September 7, 2007
Bill Moyers talks with former Congressman Mickey Edwards and ACLU Executive Director Anthony Romero about revisions to the Foreign Intelligence Surveillance Act.
LICENSE TO SPY
By Bill Moyers
“Democracy is about hassles.”- Mickey Edwards, The Constitution Project
“Need for a warrant starts with the U.S. Constitution.” – Anthony Romero, ACLU
On August 5, President Bush signed into law the Protect America Act, which temporarily amended the Foreign Intelligence Surveillance Act (FISA), allowing the government greater power to eavesdrop on telephone calls and e-mail conversations between American citizens and international suspects without warrants. The White House says that new Act provides necessary revisions to legislation which “has not kept pace with revolutionary changes in technology” and better addresses the needs of intelligence professionals.
Major changes instituted by the law include:
- The Attorney General and the Director of National Intelligence now have the power to approve the international surveillance, rather than a special intelligence court.
- FISA Court now retroactively oversees government surveillance procedures after it’s been conducted. It no longer scrutinizes individual cases.
- The government can now latch onto large telecommunications switches, allowing for more comprehensive eavesdropping on fiber-optic phone and email lines.
- Telecommunication companies can be compelled to allow access to switches through order by the Attorney General and the Director of National Intelligence.
The changes to FISA expire in six months, pending Congressional renewal. The same day the House passed its version of the bill, Speaker Pelosi sent a letter to Representative John Conyers, chairman of the Judiciary Committee, asking for reexamination of the FISA provisions as soon as Congress reconvenes in September. Pelosi writes:
“Tonight, the House passed S. 1927, a bill approved by the Senate yesterday, which is an interim response to the Administration’s request for changes in FISA, and which was sought to fill an intelligence gap which is asserted to exist. Many provisions of this legislation are unacceptable, and, although the bill has a six month sunset clause, I do not believe the American people will want to wait that long before corrective action is taken.”
The House Judiciary Committee held a hearing on September 5 entitled, “Warrantless Surveillance and the Foreign Intelligence Surveillance Act (FISA): The Role of Checks and Balances in Protecting Americans Privacy Rights.” (Read the chairman’s opening statement.)
Another contentious piece of the administration’s legislative efforts on domestic surveillance, The Patriot Act, suffered a major blow on August 6, 2007, when a federal judge ruled that “investigators must have a court’s approval before they can order Internet providers to turn over records without telling customers.” The suit against the Patriot Act was brought by the ACLU, which is also sponsoring legislation to challenge the revised FISA rules. more on civil liberties during wartime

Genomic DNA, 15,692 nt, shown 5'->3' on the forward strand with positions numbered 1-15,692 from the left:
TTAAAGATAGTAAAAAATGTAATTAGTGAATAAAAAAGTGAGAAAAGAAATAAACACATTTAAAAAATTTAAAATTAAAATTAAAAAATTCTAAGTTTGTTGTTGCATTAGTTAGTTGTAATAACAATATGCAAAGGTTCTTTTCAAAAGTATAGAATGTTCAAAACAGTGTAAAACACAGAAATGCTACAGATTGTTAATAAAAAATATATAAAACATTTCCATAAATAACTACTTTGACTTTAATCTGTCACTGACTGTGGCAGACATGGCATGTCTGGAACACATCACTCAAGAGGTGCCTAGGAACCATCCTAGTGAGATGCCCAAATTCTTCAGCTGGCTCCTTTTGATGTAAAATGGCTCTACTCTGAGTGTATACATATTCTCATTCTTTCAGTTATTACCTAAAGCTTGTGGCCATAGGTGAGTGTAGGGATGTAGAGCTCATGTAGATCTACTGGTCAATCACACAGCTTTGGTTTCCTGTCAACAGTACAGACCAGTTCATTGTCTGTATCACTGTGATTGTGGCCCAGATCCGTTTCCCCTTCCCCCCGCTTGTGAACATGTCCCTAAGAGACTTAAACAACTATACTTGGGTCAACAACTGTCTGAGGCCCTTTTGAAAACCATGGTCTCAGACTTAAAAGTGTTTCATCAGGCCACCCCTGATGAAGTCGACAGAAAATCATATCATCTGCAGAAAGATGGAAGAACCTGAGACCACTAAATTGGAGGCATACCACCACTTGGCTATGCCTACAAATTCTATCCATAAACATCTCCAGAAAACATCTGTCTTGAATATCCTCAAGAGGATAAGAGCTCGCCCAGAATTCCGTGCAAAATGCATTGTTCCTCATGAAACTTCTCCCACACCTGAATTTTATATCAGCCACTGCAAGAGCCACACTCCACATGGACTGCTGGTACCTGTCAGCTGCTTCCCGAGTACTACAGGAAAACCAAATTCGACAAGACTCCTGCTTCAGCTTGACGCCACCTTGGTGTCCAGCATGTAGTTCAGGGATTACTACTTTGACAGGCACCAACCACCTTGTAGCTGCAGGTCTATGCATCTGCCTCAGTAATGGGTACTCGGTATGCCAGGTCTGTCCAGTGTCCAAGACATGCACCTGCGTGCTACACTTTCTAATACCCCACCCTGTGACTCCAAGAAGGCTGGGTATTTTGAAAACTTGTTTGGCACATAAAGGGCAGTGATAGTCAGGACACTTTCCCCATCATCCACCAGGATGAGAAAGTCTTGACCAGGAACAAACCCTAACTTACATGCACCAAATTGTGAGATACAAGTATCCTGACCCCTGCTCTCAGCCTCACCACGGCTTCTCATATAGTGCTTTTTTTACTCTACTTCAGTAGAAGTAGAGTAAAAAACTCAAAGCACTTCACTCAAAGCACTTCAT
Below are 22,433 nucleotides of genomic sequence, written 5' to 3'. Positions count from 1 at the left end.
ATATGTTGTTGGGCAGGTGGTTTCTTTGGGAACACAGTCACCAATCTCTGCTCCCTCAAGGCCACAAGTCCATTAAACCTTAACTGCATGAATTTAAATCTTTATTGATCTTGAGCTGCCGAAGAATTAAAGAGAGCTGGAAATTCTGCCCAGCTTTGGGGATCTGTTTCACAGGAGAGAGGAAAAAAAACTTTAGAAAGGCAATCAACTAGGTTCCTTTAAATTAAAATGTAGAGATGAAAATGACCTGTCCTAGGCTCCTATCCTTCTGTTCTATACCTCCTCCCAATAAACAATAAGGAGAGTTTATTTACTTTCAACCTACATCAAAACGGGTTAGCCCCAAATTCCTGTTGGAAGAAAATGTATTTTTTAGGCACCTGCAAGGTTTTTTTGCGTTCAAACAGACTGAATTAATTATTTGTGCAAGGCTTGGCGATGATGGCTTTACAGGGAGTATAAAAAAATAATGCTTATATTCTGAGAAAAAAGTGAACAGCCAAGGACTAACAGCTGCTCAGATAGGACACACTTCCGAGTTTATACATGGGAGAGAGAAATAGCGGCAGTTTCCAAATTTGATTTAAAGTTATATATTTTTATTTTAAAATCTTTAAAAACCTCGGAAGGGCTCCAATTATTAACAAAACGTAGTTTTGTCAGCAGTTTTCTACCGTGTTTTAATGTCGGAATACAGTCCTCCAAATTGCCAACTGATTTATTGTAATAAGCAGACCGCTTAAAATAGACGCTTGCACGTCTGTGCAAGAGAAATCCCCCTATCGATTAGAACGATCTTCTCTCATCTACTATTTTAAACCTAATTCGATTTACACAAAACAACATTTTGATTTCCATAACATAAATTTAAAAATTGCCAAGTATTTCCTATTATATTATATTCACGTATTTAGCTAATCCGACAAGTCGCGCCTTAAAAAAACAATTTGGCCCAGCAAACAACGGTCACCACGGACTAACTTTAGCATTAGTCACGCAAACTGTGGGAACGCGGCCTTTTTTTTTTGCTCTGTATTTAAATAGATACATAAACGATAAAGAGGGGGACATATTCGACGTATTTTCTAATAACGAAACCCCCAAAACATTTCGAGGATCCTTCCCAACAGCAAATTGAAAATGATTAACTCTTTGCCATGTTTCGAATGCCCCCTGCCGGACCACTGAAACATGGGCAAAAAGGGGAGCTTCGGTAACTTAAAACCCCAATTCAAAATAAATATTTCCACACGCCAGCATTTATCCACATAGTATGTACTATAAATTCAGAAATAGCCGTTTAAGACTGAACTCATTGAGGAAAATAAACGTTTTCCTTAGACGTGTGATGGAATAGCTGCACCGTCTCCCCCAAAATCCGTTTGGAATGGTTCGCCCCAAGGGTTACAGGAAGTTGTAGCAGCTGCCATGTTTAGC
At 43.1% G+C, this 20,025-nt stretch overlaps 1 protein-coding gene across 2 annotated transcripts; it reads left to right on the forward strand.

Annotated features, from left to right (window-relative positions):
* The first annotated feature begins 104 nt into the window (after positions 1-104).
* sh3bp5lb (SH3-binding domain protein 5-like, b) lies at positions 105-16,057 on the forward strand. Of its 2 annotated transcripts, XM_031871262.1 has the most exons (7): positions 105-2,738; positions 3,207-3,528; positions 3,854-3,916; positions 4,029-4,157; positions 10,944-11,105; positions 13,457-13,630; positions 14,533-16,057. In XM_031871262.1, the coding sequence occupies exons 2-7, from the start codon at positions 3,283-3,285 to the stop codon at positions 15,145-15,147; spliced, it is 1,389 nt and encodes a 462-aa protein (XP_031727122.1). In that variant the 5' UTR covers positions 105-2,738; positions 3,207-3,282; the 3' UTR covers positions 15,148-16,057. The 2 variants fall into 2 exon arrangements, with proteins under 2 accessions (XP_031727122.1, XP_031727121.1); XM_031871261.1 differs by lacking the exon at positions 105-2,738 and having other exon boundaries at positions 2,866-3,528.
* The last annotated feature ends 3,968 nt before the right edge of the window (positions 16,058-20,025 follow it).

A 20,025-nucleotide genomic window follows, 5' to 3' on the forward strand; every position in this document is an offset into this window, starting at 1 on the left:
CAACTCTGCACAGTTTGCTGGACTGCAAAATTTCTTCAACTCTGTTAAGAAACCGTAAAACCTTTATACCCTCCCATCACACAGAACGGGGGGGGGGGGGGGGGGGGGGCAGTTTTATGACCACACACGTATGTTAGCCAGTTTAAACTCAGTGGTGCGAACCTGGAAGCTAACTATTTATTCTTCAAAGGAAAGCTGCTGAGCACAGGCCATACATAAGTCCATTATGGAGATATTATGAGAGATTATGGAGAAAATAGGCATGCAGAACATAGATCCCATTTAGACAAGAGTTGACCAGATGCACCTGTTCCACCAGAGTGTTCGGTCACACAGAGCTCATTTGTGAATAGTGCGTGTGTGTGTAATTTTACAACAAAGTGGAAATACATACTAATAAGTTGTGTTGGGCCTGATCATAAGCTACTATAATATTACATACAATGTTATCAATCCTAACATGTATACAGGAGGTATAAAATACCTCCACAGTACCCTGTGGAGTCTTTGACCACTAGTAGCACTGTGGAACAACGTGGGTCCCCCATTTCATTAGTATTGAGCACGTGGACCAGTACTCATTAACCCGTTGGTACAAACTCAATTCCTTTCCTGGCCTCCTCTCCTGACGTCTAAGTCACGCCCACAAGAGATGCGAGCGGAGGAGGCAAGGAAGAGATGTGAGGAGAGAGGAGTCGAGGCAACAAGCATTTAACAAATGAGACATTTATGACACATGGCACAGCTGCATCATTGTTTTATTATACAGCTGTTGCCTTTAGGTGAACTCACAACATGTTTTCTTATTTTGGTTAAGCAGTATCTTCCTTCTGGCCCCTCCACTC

Anthony D. Romero is the sixth Executive Director of the American Civil Liberties Union, the 87-year-old constitutional rights organization that boasts over 500,000 members.
He became the first Latino and first openly gay man to take the helm of the ACLU when he started his position in September 2001, just four days before the 9/11 attacks.
Born in New York City to immigrant parents from Puerto Rico, Romero was the first in his family to graduate from high school and college and to receive a graduate education.
Before joining the ACLU, Romero served as the Director of Human Rights and International Cooperation at the Ford Foundation, where he led the program through a period of extraordinary growth, transforming it into Ford’s largest and most dynamic grant making unit. In 2000, Romero channeled approximately $90 million in grants to address issues related to civil rights, human rights and peace.
In 2007, Romero and Dina Temple-Raston published IN DEFENSE OF OUR AMERICA: THE FIGHT FOR CIVIL LIBERTIES IN THE AGE OF TERROR, which uses stories from Americans fighting civil liberties battles.
Mickey Edwards was a Republican Congressman from Oklahoma for 16 years, serving as a member of the Appropriations and Budget Committees, the ranking member of the Subcommittee on Foreign Operations, as well as a senior member of the House Republican leadership.
He was one of the three founding trustees of the Heritage Foundation and national chairman of the American Conservative Union, and served for five years as chairman of the annual Conservative Political Action Conference. He was also the director of the congressional policy task forces advising Ronald Reagan’s 1980 campaign for the presidency.
Upon leaving Congress, Edwards taught at Harvard’s Kennedy School of Government for 11 years, and now teaches at Princeton’s Woodrow Wilson School of Public and International Affairs, directing a political leadership program for the Aspen Institute. He was an advisor to Secretary of State Colin Powell.
Edwards is on the board of directors of The Constitution Project and has chaired task forces for the Brookings Institution and the Council on Foreign Relations.
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